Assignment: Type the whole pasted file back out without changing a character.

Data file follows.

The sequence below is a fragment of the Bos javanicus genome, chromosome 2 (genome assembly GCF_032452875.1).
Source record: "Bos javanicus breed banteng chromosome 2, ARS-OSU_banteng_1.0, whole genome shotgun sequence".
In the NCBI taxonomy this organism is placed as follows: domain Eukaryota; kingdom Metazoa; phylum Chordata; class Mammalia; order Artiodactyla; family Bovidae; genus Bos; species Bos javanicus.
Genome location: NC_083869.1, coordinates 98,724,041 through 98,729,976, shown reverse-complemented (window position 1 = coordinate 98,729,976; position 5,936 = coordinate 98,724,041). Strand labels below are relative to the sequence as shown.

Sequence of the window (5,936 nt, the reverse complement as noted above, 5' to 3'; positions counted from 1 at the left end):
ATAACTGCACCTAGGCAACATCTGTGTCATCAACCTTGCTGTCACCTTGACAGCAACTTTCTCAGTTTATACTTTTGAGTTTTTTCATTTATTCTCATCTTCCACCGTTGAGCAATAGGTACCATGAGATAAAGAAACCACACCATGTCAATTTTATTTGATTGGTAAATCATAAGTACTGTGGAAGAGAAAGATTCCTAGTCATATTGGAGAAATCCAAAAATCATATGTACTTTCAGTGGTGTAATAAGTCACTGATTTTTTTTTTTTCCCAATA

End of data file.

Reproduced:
The sequence below is a fragment of the Bos javanicus genome, chromosome 2 (genome assembly GCF_032452875.1).
Source record: "Bos javanicus breed banteng chromosome 2, ARS-OSU_banteng_1.0, whole genome shotgun sequence".
In the NCBI taxonomy this organism is placed as follows: domain Eukaryota; kingdom Metazoa; phylum Chordata; class Mammalia; order Artiodactyla; family Bovidae; genus Bos; species Bos javanicus.
Genome location: NC_083869.1, coordinates 98,724,041 through 98,729,976, shown reverse-complemented (window position 1 = coordinate 98,729,976; position 5,936 = coordinate 98,724,041). Strand labels below are relative to the sequence as shown.

Sequence of the window (5,936 nt, the reverse complement as noted above, 5' to 3'; positions counted from 1 at the left end):
ATAACTGCACCTAGGCAACATCTGTGTCATCAACCTTGCTGTCACCTTGACAGCAACTTTCTCAGTTTATACTTTTGAGTTTTTTCATTTATTCTCATCTTCCACCGTTGAGCAATAGGTACCATGAGATAAAGAAACCACACCATGTCAATTTTATTTGATTGGTAAATCATAAGTACTGTGGAAGAGAAAGATTCCTAGTCATATTGGAGAAATCCAAAAATCATATGTACTTTCAGTGGTGTAATAAGTCACTGATTTTTTTTTTTTCCCAATA